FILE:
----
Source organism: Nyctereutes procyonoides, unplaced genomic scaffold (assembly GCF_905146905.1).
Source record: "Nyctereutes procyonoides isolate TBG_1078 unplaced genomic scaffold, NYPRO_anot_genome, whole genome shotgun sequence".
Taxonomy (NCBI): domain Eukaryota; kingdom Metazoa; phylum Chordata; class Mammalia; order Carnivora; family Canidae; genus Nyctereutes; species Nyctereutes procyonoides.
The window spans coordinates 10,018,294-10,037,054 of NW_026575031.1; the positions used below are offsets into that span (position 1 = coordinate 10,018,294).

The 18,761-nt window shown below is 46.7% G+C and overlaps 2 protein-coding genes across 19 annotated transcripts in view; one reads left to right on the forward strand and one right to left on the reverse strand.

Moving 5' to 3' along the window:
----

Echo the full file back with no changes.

Source organism: Nyctereutes procyonoides, unplaced genomic scaffold (assembly GCF_905146905.1).
Source record: "Nyctereutes procyonoides isolate TBG_1078 unplaced genomic scaffold, NYPRO_anot_genome, whole genome shotgun sequence".
Taxonomy (NCBI): domain Eukaryota; kingdom Metazoa; phylum Chordata; class Mammalia; order Carnivora; family Canidae; genus Nyctereutes; species Nyctereutes procyonoides.
The window spans coordinates 10,018,294-10,037,054 of NW_026575031.1; the positions used below are offsets into that span (position 1 = coordinate 10,018,294).

The 18,761-nt window shown below is 46.7% G+C and overlaps 2 protein-coding genes across 19 annotated transcripts in view; one reads left to right on the forward strand and one right to left on the reverse strand.

Moving 5' to 3' along the window: